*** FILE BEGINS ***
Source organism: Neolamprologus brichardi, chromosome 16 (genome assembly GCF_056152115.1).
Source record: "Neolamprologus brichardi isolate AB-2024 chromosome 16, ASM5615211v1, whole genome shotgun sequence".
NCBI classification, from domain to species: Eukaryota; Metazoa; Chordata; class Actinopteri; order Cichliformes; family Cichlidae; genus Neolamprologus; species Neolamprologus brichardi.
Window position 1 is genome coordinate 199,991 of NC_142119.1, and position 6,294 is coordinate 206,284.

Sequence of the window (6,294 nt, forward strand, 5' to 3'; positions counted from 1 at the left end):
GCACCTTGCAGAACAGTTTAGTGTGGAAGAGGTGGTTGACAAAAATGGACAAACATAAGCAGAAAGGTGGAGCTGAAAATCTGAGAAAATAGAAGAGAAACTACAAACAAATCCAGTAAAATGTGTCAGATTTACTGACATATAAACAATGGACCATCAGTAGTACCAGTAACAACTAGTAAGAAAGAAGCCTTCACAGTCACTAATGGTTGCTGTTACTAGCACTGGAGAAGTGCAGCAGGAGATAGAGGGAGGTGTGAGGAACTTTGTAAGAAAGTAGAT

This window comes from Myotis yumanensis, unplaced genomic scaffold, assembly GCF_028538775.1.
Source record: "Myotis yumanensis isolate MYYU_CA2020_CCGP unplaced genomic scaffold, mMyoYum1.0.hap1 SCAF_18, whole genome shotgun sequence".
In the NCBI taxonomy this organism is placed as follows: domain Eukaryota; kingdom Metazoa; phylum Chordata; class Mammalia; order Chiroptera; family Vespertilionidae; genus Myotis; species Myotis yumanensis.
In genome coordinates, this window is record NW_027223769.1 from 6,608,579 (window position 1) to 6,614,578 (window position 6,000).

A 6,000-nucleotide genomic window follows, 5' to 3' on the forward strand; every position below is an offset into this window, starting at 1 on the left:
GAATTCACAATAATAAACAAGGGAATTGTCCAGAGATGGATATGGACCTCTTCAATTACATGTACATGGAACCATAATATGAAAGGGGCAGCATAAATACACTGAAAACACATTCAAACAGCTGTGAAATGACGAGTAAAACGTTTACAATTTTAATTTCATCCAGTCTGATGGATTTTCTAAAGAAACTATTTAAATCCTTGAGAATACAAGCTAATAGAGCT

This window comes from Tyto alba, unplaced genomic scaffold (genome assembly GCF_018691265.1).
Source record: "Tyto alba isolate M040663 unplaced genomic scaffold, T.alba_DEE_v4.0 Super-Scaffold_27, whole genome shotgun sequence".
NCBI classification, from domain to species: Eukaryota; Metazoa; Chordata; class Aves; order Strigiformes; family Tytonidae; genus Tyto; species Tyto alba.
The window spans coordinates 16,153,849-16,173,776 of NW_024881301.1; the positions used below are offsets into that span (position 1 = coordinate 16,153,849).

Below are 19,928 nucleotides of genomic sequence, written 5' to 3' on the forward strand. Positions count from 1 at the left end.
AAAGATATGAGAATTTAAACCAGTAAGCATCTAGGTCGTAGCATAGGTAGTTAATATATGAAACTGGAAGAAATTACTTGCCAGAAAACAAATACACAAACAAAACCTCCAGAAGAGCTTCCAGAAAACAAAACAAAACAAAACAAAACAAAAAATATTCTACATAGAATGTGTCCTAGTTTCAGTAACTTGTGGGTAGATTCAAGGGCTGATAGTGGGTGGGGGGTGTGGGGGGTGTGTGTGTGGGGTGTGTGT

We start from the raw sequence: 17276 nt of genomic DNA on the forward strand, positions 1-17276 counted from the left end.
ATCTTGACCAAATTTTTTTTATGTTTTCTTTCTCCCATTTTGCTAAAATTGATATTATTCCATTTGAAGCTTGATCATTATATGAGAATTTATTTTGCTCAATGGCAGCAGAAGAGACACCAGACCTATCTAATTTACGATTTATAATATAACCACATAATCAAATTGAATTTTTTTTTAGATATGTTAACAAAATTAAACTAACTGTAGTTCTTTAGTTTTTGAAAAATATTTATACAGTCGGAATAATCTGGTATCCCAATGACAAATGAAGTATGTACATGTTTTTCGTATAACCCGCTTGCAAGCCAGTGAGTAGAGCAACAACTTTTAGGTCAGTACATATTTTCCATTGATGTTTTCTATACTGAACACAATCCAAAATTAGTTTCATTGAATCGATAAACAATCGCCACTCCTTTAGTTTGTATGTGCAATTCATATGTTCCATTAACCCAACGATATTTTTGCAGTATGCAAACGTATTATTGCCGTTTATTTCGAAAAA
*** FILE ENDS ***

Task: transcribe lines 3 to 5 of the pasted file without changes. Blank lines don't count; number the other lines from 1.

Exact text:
NCBI classification, from domain to species: Eukaryota; Metazoa; Chordata; class Actinopteri; order Cichliformes; family Cichlidae; genus Neolamprologus; species Neolamprologus brichardi.
Window position 1 is genome coordinate 199,991 of NC_142119.1, and position 6,294 is coordinate 206,284.

Sequence of the window (6,294 nt, forward strand, 5' to 3'; positions counted from 1 at the left end):